In 2014, the World Health Organization stated that cancer rates will rise by 57% worldwide by 2034, boldly declaring that there will be an “imminent global cancer disaster” in the coming years. Breast cancer affects 1 in 8 women in United States, according to the National Cancer Institute.
Early detection for breast cancer is very important. The chances of detecting a cancer in an early stage will increase by using a thorough examination which includes a combination of mammography, breast thermography a non-radiation early detection option for women of all ages, clinical breast exam, and monthly breast self-examination.
Tell your doctor if you feel or see any unusual changes, like : A firm lump you’ve never felt before; swelling around your breast, collarbone, or armpit; dry, cracked, red, or thickened skin (like an orange peel) around your nipple; blood or fluid (besides milk) leaking from your nipples; warmth or itching in your breast.
It is recommended that annual screening mammography begin at the age of 40 along with a clinical breast exam. However, major health groups recommend them every 1 to 2 years for women 50 to 74. The risk for breast cancer goes up as women gets older. It is important to talk to your doctor about when you should start getting screening tests.
Promote breast health by considering doing regular breast self-exams. Knowing your normal helps you to know if your normal changes.
It helps to learn what’s normal and what’s not. Aside from that, consider all of the things that may put you at higher risk for breast cancer. Discuss to your doctor about it if you have a family history of the disease.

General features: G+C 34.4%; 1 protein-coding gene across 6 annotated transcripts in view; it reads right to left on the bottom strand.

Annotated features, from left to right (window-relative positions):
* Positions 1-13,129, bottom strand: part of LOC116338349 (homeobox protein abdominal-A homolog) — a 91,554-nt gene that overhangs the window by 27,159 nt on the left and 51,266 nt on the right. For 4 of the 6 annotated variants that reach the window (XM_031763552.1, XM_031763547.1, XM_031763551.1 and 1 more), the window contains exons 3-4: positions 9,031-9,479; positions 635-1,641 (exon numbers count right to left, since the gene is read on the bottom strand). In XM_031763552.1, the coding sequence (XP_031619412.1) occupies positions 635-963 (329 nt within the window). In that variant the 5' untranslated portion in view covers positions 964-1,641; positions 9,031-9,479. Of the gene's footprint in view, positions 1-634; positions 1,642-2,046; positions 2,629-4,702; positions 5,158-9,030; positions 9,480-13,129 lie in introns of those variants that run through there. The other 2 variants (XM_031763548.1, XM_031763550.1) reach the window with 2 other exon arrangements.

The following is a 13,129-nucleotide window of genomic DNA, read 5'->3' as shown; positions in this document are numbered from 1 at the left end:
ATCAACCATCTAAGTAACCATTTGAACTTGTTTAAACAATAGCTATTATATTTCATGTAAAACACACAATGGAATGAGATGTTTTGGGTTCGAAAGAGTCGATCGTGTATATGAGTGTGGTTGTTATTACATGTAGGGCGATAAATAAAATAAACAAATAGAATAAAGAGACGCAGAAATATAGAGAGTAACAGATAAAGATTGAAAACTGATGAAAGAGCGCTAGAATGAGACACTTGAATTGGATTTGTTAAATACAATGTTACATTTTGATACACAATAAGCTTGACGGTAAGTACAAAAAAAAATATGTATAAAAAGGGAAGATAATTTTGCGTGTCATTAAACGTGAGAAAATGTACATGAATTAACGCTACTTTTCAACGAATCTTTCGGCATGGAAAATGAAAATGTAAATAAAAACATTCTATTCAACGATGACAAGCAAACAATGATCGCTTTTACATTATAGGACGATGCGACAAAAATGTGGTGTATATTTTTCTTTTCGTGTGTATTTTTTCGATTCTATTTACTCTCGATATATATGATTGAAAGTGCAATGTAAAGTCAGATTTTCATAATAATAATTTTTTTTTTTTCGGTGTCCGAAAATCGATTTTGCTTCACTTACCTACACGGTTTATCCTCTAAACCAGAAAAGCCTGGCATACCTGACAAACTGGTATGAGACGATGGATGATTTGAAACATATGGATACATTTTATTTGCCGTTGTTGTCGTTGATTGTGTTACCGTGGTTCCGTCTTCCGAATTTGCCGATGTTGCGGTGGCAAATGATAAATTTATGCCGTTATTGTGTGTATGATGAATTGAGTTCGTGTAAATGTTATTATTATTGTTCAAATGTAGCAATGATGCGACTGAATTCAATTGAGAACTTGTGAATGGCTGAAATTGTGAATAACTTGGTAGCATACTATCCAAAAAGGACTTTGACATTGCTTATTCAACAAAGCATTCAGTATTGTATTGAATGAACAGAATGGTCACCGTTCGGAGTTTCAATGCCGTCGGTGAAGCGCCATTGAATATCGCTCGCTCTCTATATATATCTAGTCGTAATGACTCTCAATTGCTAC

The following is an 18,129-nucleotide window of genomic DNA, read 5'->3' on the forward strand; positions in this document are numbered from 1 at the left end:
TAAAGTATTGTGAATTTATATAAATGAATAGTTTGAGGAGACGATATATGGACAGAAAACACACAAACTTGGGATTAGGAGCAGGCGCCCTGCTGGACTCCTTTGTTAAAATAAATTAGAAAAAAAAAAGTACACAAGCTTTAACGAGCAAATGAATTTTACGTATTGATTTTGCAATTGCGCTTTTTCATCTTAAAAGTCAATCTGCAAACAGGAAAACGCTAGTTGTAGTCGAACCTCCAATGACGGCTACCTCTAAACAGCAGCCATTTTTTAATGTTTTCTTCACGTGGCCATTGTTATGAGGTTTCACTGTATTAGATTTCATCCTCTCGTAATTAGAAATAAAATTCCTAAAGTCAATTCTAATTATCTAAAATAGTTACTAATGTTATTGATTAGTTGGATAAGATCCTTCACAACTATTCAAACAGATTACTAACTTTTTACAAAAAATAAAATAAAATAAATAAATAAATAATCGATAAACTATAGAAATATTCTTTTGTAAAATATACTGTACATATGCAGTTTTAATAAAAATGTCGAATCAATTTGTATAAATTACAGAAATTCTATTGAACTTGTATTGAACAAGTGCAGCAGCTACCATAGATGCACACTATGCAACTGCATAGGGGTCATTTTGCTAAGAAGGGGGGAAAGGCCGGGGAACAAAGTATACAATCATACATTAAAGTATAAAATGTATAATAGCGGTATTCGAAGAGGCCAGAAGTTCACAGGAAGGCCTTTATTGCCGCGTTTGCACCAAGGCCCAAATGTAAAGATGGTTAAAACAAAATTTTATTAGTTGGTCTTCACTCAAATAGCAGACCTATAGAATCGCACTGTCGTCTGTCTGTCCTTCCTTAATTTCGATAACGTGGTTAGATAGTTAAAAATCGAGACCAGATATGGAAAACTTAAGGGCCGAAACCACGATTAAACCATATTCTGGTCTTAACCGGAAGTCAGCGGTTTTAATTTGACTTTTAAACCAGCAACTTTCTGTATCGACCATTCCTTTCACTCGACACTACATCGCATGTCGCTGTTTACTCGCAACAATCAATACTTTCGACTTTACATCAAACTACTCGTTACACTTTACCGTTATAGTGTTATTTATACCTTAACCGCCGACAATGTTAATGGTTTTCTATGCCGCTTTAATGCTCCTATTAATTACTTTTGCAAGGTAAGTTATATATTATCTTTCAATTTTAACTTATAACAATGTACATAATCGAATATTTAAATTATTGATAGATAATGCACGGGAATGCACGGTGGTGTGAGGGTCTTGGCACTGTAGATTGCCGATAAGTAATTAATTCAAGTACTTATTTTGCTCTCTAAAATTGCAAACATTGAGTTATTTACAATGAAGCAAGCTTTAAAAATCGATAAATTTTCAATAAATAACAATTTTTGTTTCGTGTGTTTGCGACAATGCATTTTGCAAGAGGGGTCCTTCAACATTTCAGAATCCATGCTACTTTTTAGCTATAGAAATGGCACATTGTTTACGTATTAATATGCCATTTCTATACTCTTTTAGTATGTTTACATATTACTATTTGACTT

No matter your age, pay attention on what your breasts say about your health. It’s normal if : your breasts hurt or feel tender before and during your period; your breasts are slightly different sizes, one breast hangs slightly lower than the other; lumps (not a concern if symmetrical) and bumps throughout your menstrual cycle, caused by hormonal changes; inverted nipples are perfectly normal if they’ve always been that way; your breasts droop as you age, causing to form more of a teardrop shape.
“Lifelong good bra support is one of the few things women can do to fight the effects of gravity”, says breast surgeon Daniel Maman, MD, a plastic surgeon specializing in breast reconstruction and an assistant clinical professor of surgery at Mount Sinai Hospital in New York City.